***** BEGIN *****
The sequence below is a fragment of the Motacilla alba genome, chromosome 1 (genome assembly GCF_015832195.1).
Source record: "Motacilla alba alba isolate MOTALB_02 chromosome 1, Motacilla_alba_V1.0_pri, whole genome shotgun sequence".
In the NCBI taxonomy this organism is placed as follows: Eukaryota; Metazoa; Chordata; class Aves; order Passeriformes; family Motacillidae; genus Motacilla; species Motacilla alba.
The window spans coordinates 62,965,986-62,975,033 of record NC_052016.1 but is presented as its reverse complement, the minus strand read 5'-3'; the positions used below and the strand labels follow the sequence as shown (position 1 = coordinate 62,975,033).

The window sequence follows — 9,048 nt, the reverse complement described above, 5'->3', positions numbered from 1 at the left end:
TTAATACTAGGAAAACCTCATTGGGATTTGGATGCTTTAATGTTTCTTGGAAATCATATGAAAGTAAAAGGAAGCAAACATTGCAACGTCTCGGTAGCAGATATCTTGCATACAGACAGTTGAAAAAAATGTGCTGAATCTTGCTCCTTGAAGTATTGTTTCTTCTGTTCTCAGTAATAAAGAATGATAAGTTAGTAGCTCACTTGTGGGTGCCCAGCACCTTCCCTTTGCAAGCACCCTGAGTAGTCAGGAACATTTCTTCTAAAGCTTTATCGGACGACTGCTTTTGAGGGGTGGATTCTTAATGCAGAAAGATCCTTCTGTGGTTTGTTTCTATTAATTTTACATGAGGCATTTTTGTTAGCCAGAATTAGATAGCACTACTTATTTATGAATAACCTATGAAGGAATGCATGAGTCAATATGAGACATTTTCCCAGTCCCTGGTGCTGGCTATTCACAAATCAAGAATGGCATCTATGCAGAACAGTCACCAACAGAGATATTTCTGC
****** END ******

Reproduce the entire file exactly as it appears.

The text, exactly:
The sequence below is a fragment of the Motacilla alba genome, chromosome 1 (genome assembly GCF_015832195.1).
Source record: "Motacilla alba alba isolate MOTALB_02 chromosome 1, Motacilla_alba_V1.0_pri, whole genome shotgun sequence".
In the NCBI taxonomy this organism is placed as follows: Eukaryota; Metazoa; Chordata; class Aves; order Passeriformes; family Motacillidae; genus Motacilla; species Motacilla alba.
The window spans coordinates 62,965,986-62,975,033 of record NC_052016.1 but is presented as its reverse complement, the minus strand read 5'-3'; the positions used below and the strand labels follow the sequence as shown (position 1 = coordinate 62,975,033).

The window sequence follows — 9,048 nt, the reverse complement described above, 5'->3', positions numbered from 1 at the left end:
TTAATACTAGGAAAACCTCATTGGGATTTGGATGCTTTAATGTTTCTTGGAAATCATATGAAAGTAAAAGGAAGCAAACATTGCAACGTCTCGGTAGCAGATATCTTGCATACAGACAGTTGAAAAAAATGTGCTGAATCTTGCTCCTTGAAGTATTGTTTCTTCTGTTCTCAGTAATAAAGAATGATAAGTTAGTAGCTCACTTGTGGGTGCCCAGCACCTTCCCTTTGCAAGCACCCTGAGTAGTCAGGAACATTTCTTCTAAAGCTTTATCGGACGACTGCTTTTGAGGGGTGGATTCTTAATGCAGAAAGATCCTTCTGTGGTTTGTTTCTATTAATTTTACATGAGGCATTTTTGTTAGCCAGAATTAGATAGCACTACTTATTTATGAATAACCTATGAAGGAATGCATGAGTCAATATGAGACATTTTCCCAGTCCCTGGTGCTGGCTATTCACAAATCAAGAATGGCATCTATGCAGAACAGTCACCAACAGAGATATTTCTGC